Summary: In his parable of the sower and the seed, Jesus shows us various kinds of spiritual heart trouble. From the story, we learn to share our faith indiscriminately, trust God to bring the growth, and cooperate with God in the growth he wants to bring in us.

Matthew 13:3-9, 18-23

Heart Trouble

Have you ever wondered why some seem to embrace God’s good news of salvation and others don’t? Have you ever wondered why God sends people to hell? Or maybe they send themselves there, as they reject the God who desires that all people be saved.

Jesus used a parable to talk about people’s varying receptivity to God’s word. A parable is an earthly story with a heavenly meaning. Jesus knew, as the Master Teacher, that people pay attention to illustrations. Sometimes I can tell I’m losing you; you get that glazed over look! Then, I’ll start telling a story, and suddenly everyone tunes back in! Stories are powerful. They grip us. They grab our attention. And so it was in Jesus’ day.

A lot of Jesus’ stories have to do with farming, since he lived in an agrarian society. In today’s story, Jesus talks about seed and four different soils. Back then, farmers would throw out seed from a little pouch, hoping that some would grow.

Also in today’s passage, Jesus does something he doesn’t often do with his parables: he interprets its hidden meaning for his followers. He tells us, in the parallel versions from Mark and Luke (Mark 4:14; Luke 8:11), the seed is the word of God. The soil is the condition of our hearts, our inner life. It represents our receptivity to the gospel, the good news of God’s forgiveness. In three out of four of his examples, people definitely have heart trouble. Let’s briefly look at those three, and then we’ll consider the implications for us.

The seed sown along the path was eaten up by birds, which represent Satan, the evil one. In Jesus’ time, fields were surrounded by walking paths hardened and baked by the sun. Birds could easily find the seed and eat it up. Jesus says, in verse 19, these are people who have hardened hearts. The gospel never really penetrates below surface understanding, so Satan easily snatches it away.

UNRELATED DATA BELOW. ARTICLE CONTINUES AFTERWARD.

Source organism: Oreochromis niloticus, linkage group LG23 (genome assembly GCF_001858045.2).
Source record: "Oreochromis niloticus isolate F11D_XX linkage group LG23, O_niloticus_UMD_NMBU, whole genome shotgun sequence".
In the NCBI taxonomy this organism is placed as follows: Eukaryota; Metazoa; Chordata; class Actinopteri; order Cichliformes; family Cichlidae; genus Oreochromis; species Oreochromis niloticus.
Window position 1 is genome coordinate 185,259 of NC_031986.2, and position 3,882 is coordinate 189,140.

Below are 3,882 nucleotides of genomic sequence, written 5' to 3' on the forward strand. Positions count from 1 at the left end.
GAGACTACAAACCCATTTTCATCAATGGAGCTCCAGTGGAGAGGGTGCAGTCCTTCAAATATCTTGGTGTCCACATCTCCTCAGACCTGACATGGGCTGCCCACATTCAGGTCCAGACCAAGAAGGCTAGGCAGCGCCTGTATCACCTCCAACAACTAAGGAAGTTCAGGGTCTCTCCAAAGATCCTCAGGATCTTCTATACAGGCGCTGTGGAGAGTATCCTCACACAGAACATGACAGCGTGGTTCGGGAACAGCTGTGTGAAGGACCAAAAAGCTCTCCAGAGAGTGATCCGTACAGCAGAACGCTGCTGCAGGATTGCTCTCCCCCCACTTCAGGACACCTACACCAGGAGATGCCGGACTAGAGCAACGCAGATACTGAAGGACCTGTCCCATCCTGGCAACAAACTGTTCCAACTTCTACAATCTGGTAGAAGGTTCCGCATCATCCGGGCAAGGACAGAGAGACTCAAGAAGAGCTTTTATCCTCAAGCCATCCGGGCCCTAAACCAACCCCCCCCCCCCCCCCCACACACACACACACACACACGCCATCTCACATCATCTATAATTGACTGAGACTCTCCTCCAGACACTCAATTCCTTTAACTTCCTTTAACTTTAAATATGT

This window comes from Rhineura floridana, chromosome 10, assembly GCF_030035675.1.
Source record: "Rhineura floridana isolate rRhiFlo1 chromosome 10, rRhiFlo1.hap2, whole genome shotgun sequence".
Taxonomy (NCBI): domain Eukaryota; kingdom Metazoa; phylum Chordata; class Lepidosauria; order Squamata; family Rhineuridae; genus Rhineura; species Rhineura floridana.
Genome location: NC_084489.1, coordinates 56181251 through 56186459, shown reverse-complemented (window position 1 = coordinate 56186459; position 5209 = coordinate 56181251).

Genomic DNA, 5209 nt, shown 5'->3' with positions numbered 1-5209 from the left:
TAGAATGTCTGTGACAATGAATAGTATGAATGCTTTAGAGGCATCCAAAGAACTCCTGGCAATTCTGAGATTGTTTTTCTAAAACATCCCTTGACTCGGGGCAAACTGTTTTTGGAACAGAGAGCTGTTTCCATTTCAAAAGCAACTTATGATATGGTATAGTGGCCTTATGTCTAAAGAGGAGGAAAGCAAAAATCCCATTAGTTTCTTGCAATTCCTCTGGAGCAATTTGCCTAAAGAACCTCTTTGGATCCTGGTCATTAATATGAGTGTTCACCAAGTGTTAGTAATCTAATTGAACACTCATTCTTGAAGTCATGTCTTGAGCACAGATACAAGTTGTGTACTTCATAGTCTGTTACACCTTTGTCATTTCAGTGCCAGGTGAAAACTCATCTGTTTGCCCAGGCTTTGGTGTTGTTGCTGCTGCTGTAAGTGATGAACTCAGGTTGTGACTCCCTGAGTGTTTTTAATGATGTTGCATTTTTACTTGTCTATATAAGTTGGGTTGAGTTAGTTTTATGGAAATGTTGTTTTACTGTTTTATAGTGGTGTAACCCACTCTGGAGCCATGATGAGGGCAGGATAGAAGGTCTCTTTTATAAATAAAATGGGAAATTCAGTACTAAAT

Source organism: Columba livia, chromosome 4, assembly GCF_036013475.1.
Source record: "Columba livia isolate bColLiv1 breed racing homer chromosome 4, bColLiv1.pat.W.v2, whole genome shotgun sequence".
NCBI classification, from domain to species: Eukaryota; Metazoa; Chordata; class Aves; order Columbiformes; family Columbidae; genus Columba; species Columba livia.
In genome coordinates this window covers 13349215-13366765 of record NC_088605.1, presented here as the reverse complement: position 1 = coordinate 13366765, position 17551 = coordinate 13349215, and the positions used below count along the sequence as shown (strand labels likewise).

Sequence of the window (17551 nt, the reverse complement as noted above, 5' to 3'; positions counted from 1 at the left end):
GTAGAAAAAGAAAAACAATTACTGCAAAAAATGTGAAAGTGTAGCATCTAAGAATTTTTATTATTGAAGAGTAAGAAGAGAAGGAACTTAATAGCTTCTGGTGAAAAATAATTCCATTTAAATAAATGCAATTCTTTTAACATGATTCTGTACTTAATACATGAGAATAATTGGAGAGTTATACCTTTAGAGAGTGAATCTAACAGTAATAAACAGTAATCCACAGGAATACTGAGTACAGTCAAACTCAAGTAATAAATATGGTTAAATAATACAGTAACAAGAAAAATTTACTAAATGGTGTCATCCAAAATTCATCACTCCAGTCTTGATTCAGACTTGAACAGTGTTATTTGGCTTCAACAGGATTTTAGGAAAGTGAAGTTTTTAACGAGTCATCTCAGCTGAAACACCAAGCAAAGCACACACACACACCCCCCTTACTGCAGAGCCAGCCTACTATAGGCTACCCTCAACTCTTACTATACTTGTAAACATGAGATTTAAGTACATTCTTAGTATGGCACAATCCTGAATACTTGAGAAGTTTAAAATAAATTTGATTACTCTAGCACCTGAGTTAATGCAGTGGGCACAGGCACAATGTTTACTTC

Then Jesus talks about seed that falls on rocky places. There’s a little bit of soil on top of the rock, which leads to instant sprouting. But the soil is so shallow the plant cannot grow. Jesus says, in verses 20 and 21, this seed represents people who outwardly embrace the gospel with great fanfare, but their emotional, superficial commitment quickly withers away at the first sign of trouble because it has no depth. 1 John 2:19 describes these kinds of people as it says, “They went out from us, but they did not really belong to us. For if they had belonged to us, they would have remained with us; but their going showed that none of them belonged to us.”

The third kind of person with heart trouble is represented by the seed sown among thorns. In verse 22, Jesus says the thorns represent the distractions of this world: peer pressure and wealth that come in and choke out any spiritual growth. This type of person never really breaks with their past. Worldliness and materialism choke out the word of God, and nothing changes in their life.

It reminds me of the young woman who received a proposal from her boyfriend: “Baby, I want you to know that I love you more than anything else in the world. I want to spend the rest of my life with you. I’m not rich. I don’t have a yacht or a Porsche like Johnny Brown, but I love you with all my heart.” She thought for a minute and then said, “I love you too, but tell me more about Johnny Brown.” (from Chris Beam, “What Kind of Receiver Are You?”, in There was some worldly distraction going on there.

And then, without much description or explanation, Jesus says some people have very fertile soil in their hearts, and they embrace the Word of God and see amazing growth, some 100-fold, some 60-, and some 30-.

So what are the big lessons as we think about those with and without heart trouble today? Here are some take-aways that grabbed me. First,

1. We need to share the good news with everyone. In the parable, the farmer throws the seed everywhere, not knowing in advance where it may sprout. Likewise, God calls us to share the good news of his love and forgiveness with everyone we encounter, sometimes with deeds, sometimes with words. As the famous quote goes, “Preach the gospel at all times; when necessary, use words.”

This was a revolutionary message for Jesus’ listeners, for they thought God’s word was reserved exclusively for the Jews. Yet, Jesus says in his parable that the seed goes out to everyone indiscriminately. If we’re honest, it is a challenging word for us today. Some people I have trouble believing God truly loves. Yet he does! That one person you despise the most—perhaps the face of a Muslim extremist; or maybe the face of your next-door neighbor—Jesus loves that person just as much as he does you. When we remember that, everything changes. We need to share the good news with everyone we meet. Next,

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